The 340B Program Hits a Crisis Point
As the Centers for Medicare & Medicaid Services (CMS) implement nearly $1.6 billion in cuts to the 340B Drug Pricing Program, a new study looks at the consequences of the program, and questions whether it has had its intended effect of helping safety-net hospitals serve poor and vulnerable populations.
In the New England Journal of Medicine, Penn LDI PhD alumna Sunita Desai, now an Assistant Professor at NYU, and Harvard’s Michael McWilliams conclude that the 340B program has been associated with increased hospital-physician consolidation in hematology-oncology, and outpatient hospital administration of certain drugs in hematology-oncology and ophthalmology, without clear evidence of expanded care for low-income patients.
The 340B Drug Pricing Program was created in 1992 to increase outpatient access to prescription drugs and necessary services for underserved populations by stretching providers’ federal resources. It was created as a response to the shortcomings of the Medicaid Drug Rebate Program of 1990. This program mandated Medicaid discounts for drugs, and had the unintended effect of pharmaceutical manufacturers discontinuing charitable discounts to safety net providers to ensure that average prices remained high.
340B requires pharmaceutical manufacturers to allow eligible providers – disproportionate share hospitals (DSHs) that serve low-income patient populations – to purchase outpatient drugs at a steep discount. MEDPAC estimated that the average discount was 22.5% of the average sales price (ASP). The eligibility criteria for 340B has been a point of contention: general acute hospitals must have at least an 11.75% DSH percentage, which is largely based on the proportion of inpatient (and not outpatient) services delivered to low-income populations. The program has also grown significantly – from 591 participating hospitals in 2005 to 1,673 (nearly a third of all hospitals in the U.S.) in 2011.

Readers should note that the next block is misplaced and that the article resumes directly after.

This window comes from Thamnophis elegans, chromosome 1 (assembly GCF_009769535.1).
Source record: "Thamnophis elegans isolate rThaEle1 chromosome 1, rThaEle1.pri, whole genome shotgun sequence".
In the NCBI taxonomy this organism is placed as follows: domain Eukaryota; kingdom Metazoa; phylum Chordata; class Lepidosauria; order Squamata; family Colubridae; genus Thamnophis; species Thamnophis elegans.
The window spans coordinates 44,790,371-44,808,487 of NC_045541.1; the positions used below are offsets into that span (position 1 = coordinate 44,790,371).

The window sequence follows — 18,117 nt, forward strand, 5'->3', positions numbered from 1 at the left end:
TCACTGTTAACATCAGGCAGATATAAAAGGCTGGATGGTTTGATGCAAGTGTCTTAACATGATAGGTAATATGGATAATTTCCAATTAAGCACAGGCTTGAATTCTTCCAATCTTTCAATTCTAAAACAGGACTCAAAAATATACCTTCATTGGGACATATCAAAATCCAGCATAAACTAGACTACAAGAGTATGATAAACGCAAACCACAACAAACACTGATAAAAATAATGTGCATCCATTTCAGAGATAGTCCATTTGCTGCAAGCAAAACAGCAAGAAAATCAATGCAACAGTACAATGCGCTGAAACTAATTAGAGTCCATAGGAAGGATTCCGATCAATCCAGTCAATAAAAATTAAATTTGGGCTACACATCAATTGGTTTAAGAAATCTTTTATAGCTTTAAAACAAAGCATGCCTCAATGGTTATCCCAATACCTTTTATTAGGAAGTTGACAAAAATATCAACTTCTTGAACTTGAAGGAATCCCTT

It is important to note that 340B hospitals get the drug discount for their entire patient populations, and they are still reimbursed for the full cost of the drugs (until January 1, 2018 as discussed below), which makes drug administration more profitable for them. One of the critiques of 340B is that hospitals are then incentivized to administer more drugs, especially to their privately insured population, from whom they get the greatest ‘profit’. The findings of the Desai and McWilliams study seem to give this argument some clout.
It is not surprising that 340B providers have balked at CMS’s cuts to the program - instead of reimbursing hospitals at the ASP plus 6%, Medicare will now reimburse at ASP minus 22.5%, though reimbursement for other services were increased as an offset. For more than half of hospitals, reductions in Medicare Part B drug revenue are estimated to be less than 5%, though about 6% of providers could see cuts exceeding 10%.